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We have all heard one version or another of the song “The City of New Orleans”. The song performed by the likes of Arlo Guthrie, Willie Nelson and John Denver was actually written by Steve Goodman about riding the rails in an observation car.
I knew the song but had never ridden a train, much less a renowned Pullman, so you can imagine my excitement when I had the opportunity to do just that. My husband was invited to a business function being held on the railcar, and spouses were included. Think Jim West and Artemis Gordon’s ‘rail-ride” on Wild, Wild West, but better.
Built in 1927 by the illustrious Pullman Company, The City of New Orleans parlor observation railcar is used primarily for charitable auctions and business-related meetings supporting New Orleans-area commerce and business development. Acquired by Gregory Dodd and relocated to New Orleans in 1998, the railcar had had a long and colorful life that spanned states and rail companies. In 2002 the New Orleans Public Belt Railroad acquired and renamed it The City of New Orleans.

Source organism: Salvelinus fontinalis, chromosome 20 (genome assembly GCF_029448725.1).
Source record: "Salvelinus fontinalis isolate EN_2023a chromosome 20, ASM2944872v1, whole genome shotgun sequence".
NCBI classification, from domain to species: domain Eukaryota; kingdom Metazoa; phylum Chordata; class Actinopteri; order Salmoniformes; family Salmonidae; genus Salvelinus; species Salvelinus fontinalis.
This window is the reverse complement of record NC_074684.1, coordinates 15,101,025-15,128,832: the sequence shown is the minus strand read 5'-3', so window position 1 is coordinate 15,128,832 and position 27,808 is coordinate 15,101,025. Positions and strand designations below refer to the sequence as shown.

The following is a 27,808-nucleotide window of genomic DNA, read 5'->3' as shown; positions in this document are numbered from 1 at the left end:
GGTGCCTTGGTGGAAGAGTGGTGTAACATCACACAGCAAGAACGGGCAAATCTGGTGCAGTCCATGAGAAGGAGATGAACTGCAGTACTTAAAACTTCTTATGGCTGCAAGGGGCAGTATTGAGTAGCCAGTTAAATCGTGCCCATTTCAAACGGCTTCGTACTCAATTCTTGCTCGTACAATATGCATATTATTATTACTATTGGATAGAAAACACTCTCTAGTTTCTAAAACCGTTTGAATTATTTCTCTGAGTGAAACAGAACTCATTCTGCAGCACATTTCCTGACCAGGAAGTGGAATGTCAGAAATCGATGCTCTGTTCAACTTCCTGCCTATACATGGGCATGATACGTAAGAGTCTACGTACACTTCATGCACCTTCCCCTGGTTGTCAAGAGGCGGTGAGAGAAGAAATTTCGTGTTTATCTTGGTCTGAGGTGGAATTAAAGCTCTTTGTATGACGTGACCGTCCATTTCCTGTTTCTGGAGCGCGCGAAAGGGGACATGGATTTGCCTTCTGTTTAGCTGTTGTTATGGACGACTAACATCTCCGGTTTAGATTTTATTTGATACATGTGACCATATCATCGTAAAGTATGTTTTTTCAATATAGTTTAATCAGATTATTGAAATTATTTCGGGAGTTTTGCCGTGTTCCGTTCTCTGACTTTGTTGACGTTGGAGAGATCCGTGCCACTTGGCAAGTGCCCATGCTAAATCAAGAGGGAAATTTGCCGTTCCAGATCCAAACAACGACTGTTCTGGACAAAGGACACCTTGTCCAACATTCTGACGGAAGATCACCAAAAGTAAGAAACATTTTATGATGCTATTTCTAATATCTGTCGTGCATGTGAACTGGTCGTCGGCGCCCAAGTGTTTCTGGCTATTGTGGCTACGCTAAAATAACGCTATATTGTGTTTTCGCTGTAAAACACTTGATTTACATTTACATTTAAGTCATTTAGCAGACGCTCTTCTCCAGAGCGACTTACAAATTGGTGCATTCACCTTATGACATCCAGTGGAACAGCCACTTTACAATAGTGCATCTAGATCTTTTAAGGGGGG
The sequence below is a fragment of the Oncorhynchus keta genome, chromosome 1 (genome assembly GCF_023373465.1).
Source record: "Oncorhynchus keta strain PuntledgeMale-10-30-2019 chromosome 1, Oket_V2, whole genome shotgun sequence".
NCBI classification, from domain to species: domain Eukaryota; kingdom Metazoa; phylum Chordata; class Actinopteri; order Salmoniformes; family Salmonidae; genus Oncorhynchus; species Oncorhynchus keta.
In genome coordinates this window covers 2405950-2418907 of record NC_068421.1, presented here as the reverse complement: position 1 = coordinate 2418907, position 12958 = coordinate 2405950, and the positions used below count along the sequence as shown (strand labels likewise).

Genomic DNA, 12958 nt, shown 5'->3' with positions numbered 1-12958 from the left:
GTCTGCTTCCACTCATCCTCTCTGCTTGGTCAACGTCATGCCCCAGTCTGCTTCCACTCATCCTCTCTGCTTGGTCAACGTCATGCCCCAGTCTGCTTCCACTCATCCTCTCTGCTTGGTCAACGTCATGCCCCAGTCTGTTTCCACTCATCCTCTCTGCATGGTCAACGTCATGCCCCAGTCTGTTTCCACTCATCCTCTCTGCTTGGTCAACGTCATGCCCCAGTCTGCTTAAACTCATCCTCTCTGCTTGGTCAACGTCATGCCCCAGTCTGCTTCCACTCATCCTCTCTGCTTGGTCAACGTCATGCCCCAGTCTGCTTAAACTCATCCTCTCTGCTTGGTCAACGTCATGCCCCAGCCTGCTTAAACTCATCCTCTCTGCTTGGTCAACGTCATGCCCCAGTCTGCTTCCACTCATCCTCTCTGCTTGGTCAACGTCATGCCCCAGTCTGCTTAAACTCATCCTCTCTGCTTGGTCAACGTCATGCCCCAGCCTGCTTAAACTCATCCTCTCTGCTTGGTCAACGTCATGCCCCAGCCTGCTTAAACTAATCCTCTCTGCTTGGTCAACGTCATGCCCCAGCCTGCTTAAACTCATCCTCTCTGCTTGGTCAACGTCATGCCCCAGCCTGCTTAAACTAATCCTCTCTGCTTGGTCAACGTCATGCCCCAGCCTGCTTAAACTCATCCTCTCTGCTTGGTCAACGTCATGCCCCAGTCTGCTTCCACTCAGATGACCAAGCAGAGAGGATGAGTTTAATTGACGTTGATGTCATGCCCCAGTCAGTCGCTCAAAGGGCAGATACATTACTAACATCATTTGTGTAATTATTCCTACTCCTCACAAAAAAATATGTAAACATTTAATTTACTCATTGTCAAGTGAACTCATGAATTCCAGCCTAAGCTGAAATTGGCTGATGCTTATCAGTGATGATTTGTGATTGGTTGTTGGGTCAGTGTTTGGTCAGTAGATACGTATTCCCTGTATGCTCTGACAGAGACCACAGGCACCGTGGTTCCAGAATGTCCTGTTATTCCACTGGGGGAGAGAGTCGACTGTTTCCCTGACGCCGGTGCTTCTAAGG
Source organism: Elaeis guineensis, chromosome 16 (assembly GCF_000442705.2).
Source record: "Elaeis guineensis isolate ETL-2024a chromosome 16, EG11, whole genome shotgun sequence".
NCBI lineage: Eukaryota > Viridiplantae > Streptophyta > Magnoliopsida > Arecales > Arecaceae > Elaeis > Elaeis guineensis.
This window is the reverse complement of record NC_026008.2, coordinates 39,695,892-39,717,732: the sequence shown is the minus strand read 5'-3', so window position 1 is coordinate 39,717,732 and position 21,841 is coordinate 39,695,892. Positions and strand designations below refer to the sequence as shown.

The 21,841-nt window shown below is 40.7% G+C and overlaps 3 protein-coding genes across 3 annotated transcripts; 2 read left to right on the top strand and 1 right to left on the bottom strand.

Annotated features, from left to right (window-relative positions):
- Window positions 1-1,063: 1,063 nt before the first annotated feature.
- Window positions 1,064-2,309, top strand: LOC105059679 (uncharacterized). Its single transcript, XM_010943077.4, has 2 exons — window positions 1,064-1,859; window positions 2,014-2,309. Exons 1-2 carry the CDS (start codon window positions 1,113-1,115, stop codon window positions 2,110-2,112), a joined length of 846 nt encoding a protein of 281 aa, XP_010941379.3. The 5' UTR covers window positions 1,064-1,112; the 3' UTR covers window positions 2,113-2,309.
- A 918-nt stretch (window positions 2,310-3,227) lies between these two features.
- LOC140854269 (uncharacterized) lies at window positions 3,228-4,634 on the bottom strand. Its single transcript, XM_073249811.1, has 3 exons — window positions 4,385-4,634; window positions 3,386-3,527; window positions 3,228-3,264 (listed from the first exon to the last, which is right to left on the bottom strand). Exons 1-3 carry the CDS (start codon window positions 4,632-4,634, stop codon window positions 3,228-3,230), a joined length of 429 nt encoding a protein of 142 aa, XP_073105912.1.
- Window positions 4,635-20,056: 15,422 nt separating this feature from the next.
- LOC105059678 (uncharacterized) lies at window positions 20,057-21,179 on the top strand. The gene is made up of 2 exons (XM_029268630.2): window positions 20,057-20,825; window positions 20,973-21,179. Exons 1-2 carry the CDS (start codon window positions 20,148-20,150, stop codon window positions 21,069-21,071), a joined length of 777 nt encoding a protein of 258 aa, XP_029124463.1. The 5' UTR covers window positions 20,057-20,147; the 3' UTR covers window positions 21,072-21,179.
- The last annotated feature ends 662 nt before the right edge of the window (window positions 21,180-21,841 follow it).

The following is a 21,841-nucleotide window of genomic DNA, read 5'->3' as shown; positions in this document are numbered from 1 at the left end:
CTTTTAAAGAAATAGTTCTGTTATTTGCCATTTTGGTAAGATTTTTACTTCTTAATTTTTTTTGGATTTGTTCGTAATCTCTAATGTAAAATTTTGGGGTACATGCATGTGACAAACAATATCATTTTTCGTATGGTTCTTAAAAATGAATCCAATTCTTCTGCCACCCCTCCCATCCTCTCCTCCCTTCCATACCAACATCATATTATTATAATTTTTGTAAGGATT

The railcar has raised over $800,000.00 for local charities since its renovation in 2002. Accommodations include seating for up to 20 persons and full service catering capabilities for both food and beverage. Our group included 40 people so they hitched on a second car, The Louisiana.
Plush club chairs, beautiful brass appointments, wood wainscoting and marble ledges were only topped by the food-laden waiter and bartender at our beck and call. The 3 hour route took us from the rail yard in Metairie, to the top of the Huey P. Long Bridge, all along the river to the French Quarter and even slightly past the curve of the river beyond the French Market which is a restricted area. The view looking back on the city is amazing!
by Sharon Denise Talbot
For more information on how to hitch a ride on The City of New Orleans see the following website: